Maternal Age and Autism

The universal symbol for autism is a puzzle piece. It’s pretty symbolic if you think about it. There are a lot of pieces to the Autism puzzle – some we’re aware of and others that we aren’t. Another piece of the Autism puzzle has fallen into place after a study done by the University of California, Davis.

The study, published in the February issue of the Autism Research Journal took into account over 4.9 million children born in California in the 90’s.  Researchers found that the mother’s age when giving birth had a direct effect on the child’s risk of developing Autism. This is particularly true for women over the age of 40 as they are 50% more likely to give birth to an Autistic child than women who give birth at ages 25-29.

Additionally, for every 5 years maternal age, the risk of Autism is increased by 18%.  Some studies have indicated that a father’s age also had an effect on the statistics and risk. In this particular study, researchers found that the father’s age had no effect on the Autism risk when the woman’s age was over 30. It isn’t until you combine a man over 40 and a woman under the age of thirty. For example, if a man over 40, and a woman under 25 conceive a child, the risk of Autism in that child is double that of a father between ages of 25-29 and a woman of the same age.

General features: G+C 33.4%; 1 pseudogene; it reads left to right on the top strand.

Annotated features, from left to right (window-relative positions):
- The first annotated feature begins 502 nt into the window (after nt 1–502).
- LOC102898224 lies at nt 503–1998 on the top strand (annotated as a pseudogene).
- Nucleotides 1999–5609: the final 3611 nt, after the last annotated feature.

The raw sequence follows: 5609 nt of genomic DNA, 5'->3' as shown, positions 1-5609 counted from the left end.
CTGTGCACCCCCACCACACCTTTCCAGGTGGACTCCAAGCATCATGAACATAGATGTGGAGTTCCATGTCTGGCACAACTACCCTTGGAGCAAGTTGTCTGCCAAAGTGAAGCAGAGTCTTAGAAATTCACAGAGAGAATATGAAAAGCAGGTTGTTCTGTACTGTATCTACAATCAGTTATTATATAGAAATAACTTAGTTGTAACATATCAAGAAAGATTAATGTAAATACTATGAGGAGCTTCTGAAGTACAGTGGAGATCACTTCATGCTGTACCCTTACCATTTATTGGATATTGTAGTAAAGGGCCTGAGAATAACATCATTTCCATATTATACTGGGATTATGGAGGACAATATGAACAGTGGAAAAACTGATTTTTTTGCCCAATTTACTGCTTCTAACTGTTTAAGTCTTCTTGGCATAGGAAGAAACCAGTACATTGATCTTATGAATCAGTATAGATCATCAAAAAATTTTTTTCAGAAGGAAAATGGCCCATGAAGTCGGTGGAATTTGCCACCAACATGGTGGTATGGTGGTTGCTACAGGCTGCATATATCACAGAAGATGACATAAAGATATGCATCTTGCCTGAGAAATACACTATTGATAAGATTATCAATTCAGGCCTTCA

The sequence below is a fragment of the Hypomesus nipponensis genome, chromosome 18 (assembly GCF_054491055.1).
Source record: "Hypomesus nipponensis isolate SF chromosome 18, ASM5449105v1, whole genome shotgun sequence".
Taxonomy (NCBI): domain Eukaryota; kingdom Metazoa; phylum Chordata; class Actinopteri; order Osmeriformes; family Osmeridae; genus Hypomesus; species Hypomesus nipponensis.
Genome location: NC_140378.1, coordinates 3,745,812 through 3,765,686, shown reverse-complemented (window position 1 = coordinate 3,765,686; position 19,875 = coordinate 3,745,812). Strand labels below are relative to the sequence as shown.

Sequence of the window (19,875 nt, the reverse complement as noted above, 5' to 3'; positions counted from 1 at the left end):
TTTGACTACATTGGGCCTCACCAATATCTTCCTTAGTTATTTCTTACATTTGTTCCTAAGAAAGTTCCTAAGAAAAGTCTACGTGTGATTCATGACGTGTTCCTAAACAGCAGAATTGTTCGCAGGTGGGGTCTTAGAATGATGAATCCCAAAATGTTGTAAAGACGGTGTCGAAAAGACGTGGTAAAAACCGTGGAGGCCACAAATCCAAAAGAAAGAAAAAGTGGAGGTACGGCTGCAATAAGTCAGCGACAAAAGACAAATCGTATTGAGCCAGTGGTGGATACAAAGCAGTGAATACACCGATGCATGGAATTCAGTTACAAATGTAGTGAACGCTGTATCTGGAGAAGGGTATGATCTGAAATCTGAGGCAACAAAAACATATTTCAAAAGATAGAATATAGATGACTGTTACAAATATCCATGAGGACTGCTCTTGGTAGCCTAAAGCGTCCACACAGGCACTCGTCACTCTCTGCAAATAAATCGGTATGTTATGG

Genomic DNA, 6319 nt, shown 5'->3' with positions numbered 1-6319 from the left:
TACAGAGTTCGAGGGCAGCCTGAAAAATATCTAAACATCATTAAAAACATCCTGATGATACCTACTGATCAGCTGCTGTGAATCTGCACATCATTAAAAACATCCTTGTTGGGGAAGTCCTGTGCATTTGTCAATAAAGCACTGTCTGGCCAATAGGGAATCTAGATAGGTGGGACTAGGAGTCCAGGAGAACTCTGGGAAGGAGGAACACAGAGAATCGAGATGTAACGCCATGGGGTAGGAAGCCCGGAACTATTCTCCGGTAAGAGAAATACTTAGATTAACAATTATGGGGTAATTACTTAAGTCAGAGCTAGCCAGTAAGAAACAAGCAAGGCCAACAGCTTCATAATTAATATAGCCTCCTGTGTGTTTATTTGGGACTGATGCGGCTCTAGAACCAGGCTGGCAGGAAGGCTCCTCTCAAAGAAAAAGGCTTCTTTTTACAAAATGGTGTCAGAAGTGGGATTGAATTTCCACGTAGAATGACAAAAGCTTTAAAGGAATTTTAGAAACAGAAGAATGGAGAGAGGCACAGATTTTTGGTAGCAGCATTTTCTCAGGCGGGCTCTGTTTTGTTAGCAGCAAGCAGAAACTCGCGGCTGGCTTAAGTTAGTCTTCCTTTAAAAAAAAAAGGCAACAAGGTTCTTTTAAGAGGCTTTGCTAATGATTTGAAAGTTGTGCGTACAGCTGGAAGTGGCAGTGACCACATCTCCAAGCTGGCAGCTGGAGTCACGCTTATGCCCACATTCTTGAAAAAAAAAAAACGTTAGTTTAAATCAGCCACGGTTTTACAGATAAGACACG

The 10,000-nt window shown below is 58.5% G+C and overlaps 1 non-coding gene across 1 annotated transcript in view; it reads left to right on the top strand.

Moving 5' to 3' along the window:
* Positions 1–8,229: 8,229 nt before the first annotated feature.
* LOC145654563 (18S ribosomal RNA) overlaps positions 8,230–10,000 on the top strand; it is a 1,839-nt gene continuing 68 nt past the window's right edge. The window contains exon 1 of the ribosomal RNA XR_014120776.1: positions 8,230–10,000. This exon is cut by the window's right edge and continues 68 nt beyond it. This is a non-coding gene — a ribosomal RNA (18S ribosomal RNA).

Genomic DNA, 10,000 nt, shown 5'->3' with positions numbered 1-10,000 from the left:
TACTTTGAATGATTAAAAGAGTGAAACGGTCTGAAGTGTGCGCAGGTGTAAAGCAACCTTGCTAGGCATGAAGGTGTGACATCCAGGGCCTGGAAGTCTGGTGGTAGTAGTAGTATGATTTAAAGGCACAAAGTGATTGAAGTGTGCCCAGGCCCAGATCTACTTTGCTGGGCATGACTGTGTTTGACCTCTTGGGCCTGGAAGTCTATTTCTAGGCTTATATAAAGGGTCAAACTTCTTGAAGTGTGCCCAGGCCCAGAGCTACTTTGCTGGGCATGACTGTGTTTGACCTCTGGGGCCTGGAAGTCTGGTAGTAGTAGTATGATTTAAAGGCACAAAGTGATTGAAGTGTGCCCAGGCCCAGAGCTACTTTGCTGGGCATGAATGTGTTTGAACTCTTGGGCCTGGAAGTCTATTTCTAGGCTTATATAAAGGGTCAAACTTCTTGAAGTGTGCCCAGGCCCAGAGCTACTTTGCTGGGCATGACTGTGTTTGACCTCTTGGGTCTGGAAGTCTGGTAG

In the 90’s, the number of women who gave birth in California went up 300%. Autism cases sky rocketed by about 600%. This study shows the clear correlation between the age of women giving birth and the risk of the child developing Autism, but researchers and experts point out that these cases only account for 5% of the overall cases of Autism that exist.

Despite the seemingly small impact that this study has on the overall spectrum that is Autism, it’s very important to realize that Autism is a very complicated disorder to investigate. There are many “pieces” to the puzzle, and though this is only one small piece, it’s a collective amount of these small pieces that when put together, that make Autism more known, understood, and hopefully someday, cured.

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